I think sponsors of nail competitions should reconsider using the 30-point system (sometimes called the “international” system) and instead use the 10-point system. Only the 10-points system is truly fair, impartial, and helps competitors learn and improve.
In the 30-point system, which most of the big competitions use, judges walk among the competitors’ models and look at the nails. The number of judges ranges from three to five, and can be as high as nine. One judge is named head judge in advance. The scores of the head judge are used in the event of a tie. Each judge awards six or seven different “places”. They decide who of all the competitors is the best and they give that person 30 points (first place, in their opinion). They give the next best 29 points, and so on through fourth place, which gets 27. Then, they choose the next three best sets of nails and each of those gets 26 points. Five or six people could wind up with the same score and all be ranked sixth or seventh in the competition.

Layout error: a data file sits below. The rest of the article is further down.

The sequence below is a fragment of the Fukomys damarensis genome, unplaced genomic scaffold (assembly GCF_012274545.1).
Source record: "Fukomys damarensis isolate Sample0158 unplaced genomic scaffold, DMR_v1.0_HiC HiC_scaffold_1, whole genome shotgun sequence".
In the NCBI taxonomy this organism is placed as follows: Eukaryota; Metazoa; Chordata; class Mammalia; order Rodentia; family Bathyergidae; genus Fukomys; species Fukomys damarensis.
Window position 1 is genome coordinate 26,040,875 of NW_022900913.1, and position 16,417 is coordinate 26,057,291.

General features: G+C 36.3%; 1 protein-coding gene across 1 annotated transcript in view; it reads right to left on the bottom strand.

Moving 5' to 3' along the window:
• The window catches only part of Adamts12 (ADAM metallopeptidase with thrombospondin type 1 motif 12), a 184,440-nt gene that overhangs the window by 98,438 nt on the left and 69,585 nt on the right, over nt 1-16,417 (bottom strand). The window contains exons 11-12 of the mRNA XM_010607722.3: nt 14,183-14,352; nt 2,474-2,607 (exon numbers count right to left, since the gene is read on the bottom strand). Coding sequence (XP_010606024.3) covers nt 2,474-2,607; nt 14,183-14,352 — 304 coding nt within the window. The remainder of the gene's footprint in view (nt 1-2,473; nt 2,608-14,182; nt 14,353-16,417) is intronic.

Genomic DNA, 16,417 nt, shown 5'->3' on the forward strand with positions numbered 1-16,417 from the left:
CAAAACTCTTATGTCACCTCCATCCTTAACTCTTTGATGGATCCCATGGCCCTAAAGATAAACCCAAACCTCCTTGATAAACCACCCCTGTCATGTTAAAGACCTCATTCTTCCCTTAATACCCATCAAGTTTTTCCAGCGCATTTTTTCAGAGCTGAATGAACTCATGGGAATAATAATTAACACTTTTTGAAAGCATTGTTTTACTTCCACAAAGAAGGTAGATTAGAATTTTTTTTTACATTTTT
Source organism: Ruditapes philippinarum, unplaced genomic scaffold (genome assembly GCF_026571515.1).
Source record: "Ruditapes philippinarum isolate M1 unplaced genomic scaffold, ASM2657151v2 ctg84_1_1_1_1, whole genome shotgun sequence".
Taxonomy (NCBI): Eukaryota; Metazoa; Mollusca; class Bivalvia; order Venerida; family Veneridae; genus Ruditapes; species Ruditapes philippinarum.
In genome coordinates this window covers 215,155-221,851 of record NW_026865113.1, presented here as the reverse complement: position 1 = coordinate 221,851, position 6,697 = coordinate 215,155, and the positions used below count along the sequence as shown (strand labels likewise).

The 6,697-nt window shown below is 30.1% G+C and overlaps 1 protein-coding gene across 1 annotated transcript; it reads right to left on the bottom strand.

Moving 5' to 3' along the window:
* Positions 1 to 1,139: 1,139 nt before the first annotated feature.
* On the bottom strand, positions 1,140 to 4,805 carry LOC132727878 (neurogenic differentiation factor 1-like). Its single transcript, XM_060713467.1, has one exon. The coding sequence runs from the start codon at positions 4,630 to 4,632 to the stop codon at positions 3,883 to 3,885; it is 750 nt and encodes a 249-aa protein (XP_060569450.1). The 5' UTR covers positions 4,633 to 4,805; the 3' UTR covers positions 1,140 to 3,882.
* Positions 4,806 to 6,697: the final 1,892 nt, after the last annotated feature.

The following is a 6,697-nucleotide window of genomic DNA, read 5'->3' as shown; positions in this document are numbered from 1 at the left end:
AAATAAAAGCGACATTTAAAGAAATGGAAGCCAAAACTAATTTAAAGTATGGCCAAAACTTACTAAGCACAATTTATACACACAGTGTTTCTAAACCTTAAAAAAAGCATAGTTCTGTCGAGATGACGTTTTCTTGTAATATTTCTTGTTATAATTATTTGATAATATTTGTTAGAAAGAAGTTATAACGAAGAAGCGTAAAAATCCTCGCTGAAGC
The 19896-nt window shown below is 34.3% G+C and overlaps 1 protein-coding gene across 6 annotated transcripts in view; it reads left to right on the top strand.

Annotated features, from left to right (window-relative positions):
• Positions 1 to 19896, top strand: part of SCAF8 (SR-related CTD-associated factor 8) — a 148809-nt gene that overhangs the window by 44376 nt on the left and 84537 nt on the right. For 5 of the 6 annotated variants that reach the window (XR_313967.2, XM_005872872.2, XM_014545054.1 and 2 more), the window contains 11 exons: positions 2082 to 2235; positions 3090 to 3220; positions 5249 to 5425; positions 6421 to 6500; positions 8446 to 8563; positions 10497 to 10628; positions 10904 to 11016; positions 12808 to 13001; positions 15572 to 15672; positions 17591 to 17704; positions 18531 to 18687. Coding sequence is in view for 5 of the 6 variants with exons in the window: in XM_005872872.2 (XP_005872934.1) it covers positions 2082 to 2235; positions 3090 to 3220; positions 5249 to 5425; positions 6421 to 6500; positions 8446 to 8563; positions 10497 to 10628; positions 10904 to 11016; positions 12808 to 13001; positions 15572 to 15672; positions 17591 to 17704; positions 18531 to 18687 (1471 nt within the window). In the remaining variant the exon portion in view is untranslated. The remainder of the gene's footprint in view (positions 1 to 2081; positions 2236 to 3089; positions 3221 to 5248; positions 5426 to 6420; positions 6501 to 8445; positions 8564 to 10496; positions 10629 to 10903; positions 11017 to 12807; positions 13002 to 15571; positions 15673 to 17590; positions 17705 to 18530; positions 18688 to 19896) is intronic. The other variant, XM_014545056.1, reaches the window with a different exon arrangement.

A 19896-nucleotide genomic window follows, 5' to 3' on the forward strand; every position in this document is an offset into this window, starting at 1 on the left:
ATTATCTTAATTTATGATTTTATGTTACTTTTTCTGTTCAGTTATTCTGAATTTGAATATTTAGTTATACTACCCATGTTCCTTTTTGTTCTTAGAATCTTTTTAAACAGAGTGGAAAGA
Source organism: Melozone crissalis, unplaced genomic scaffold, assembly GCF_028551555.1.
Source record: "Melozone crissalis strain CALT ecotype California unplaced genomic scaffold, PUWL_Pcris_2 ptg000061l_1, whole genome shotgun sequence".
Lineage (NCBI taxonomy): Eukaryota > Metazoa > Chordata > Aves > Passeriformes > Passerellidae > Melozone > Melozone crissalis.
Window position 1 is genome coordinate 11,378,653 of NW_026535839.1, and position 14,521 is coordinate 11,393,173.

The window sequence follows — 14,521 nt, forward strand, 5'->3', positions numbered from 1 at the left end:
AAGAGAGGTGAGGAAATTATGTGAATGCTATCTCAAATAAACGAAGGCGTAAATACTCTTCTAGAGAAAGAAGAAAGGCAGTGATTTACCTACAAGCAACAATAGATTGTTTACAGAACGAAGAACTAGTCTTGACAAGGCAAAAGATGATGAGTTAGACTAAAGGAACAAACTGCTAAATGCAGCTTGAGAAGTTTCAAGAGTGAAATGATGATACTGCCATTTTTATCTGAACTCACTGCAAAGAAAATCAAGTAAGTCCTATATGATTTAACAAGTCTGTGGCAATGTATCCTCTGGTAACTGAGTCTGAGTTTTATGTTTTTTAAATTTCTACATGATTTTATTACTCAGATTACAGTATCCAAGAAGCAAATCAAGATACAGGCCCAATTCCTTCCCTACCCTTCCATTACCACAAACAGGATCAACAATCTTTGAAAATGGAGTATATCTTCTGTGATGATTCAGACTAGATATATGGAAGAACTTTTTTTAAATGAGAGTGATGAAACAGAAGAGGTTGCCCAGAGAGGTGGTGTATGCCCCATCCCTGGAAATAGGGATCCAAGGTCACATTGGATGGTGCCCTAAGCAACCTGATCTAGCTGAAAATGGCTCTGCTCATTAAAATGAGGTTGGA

When all the judges are done, the scores are calculated, checked, and “rectified.” The head judge is in place to make sure that the points are being given consistently.
This scoring system doesn’t necessarily ensure that the best technical nails win. Most judges do not pick up models’ hands and look at them closely. How can they really judge the consistency, the arch, or the C-curve?
Also, because of the open forum, there is room for unfairness because a judge knows whose nails they’re judging. If the judge has a friend among the competitors (or an enemy) they can play favorites. Of course, the rectification process is designed to prevent that, but it doesn’t always happen.
But I think the biggest flaw of this judging system is that you never get your score-sheets back. You don’t get any comments from judges that might include helpful hints for your next competition. How do we learn from this scoring system?
The 30-point system was originally designed to judge hair competitions. Let’s leave it where it works best for nails and use the 10-point, closed curtain system.
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